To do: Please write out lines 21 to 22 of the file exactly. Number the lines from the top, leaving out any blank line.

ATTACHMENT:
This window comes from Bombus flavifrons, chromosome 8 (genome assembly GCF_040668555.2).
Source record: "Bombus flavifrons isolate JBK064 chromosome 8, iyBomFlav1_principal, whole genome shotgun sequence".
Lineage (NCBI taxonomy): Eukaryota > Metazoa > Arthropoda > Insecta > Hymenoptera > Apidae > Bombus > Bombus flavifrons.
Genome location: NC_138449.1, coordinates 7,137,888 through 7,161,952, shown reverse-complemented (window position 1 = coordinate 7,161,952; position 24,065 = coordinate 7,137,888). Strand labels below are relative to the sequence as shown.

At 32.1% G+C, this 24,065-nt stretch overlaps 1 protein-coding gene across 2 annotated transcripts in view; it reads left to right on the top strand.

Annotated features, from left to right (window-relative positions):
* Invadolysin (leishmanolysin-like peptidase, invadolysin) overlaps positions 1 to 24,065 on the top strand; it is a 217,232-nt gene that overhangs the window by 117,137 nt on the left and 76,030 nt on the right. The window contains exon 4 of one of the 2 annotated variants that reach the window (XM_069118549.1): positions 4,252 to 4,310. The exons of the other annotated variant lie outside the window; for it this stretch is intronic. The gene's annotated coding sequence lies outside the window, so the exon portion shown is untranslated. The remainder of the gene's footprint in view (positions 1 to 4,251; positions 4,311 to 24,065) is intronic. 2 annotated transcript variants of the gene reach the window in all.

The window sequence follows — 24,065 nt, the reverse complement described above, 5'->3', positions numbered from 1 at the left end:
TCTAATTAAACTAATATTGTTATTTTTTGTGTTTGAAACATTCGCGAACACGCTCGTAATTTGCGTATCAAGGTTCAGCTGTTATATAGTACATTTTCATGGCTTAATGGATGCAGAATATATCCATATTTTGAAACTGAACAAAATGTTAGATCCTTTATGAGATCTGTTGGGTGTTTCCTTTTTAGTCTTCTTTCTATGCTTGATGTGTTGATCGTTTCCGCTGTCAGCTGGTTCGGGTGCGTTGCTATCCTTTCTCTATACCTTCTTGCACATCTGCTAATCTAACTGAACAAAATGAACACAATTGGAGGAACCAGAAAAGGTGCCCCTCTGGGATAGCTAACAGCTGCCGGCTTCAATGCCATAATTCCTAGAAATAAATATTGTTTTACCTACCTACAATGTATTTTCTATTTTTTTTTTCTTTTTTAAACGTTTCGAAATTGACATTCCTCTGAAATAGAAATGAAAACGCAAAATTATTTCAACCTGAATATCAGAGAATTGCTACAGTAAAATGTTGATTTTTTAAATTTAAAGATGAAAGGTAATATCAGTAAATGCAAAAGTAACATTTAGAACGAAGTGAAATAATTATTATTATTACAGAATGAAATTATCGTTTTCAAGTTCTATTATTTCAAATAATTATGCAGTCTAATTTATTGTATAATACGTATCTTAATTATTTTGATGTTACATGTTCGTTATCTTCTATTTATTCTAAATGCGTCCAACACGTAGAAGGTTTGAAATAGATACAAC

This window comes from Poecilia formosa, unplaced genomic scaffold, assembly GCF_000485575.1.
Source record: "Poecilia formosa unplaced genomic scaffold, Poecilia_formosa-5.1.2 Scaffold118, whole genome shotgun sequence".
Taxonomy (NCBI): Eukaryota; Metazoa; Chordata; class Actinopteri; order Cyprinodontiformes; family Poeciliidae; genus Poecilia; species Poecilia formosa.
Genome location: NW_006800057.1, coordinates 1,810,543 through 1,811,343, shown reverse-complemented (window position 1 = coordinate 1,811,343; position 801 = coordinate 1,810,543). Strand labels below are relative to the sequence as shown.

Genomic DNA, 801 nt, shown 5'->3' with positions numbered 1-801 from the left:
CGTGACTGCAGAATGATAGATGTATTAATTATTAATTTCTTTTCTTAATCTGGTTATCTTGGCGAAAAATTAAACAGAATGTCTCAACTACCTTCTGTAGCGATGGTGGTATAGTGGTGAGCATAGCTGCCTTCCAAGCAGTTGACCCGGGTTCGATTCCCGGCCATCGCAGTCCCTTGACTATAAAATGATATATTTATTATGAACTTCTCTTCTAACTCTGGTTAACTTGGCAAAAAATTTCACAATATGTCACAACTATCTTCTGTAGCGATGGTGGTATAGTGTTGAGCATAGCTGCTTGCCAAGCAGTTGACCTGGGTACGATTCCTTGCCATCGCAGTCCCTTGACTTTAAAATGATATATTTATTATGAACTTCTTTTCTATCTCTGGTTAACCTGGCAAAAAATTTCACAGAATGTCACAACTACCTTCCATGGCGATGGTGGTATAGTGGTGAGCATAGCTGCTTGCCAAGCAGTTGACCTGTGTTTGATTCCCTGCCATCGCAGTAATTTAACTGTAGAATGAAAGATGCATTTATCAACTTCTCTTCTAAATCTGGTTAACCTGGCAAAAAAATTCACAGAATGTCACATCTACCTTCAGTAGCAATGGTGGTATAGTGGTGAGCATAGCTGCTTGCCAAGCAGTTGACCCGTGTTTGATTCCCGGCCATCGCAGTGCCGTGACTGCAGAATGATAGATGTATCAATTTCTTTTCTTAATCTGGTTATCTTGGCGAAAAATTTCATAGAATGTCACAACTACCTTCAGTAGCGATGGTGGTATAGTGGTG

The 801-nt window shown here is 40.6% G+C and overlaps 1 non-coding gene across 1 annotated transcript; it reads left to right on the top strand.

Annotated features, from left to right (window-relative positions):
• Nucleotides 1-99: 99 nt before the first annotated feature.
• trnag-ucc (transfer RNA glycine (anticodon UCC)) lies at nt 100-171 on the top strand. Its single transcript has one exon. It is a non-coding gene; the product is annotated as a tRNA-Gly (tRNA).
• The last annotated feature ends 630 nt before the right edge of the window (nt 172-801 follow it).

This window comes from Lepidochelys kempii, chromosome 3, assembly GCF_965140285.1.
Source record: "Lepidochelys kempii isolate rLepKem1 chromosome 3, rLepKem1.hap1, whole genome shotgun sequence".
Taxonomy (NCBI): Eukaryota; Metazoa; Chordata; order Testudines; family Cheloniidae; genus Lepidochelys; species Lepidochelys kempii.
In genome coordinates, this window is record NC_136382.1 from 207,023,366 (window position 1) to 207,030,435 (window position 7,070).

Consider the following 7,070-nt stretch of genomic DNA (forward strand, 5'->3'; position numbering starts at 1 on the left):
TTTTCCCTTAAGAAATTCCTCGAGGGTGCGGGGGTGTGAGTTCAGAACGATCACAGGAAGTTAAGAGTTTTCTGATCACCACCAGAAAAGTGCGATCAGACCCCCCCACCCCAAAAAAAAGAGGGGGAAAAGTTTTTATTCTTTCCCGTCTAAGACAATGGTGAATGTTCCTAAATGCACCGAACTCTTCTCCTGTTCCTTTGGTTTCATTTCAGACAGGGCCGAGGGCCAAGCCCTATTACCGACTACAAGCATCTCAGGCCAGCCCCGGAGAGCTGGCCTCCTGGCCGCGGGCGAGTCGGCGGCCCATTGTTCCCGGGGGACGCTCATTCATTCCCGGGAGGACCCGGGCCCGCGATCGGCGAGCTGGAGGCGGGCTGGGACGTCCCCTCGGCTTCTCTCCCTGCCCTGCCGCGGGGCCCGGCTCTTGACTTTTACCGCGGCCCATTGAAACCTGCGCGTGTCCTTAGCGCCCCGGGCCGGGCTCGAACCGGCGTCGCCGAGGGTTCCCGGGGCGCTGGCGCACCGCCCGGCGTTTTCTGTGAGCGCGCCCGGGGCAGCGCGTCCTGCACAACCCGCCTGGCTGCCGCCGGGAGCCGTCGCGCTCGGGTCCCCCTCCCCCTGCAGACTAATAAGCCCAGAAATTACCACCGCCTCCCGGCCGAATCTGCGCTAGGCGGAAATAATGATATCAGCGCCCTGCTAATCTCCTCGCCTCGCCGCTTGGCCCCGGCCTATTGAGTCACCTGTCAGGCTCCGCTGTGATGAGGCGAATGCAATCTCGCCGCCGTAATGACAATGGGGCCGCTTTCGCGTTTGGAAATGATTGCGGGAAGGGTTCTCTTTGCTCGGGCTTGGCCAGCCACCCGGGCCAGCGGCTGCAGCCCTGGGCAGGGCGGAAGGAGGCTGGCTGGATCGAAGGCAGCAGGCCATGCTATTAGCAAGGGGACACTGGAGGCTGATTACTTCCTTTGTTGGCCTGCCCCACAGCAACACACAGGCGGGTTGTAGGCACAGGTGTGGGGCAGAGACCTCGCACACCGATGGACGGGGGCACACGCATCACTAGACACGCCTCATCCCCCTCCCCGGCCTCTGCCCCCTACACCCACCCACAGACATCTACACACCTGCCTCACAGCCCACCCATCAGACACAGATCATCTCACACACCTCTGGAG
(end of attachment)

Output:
This window comes from Lepidochelys kempii, chromosome 3, assembly GCF_965140285.1.
Source record: "Lepidochelys kempii isolate rLepKem1 chromosome 3, rLepKem1.hap1, whole genome shotgun sequence".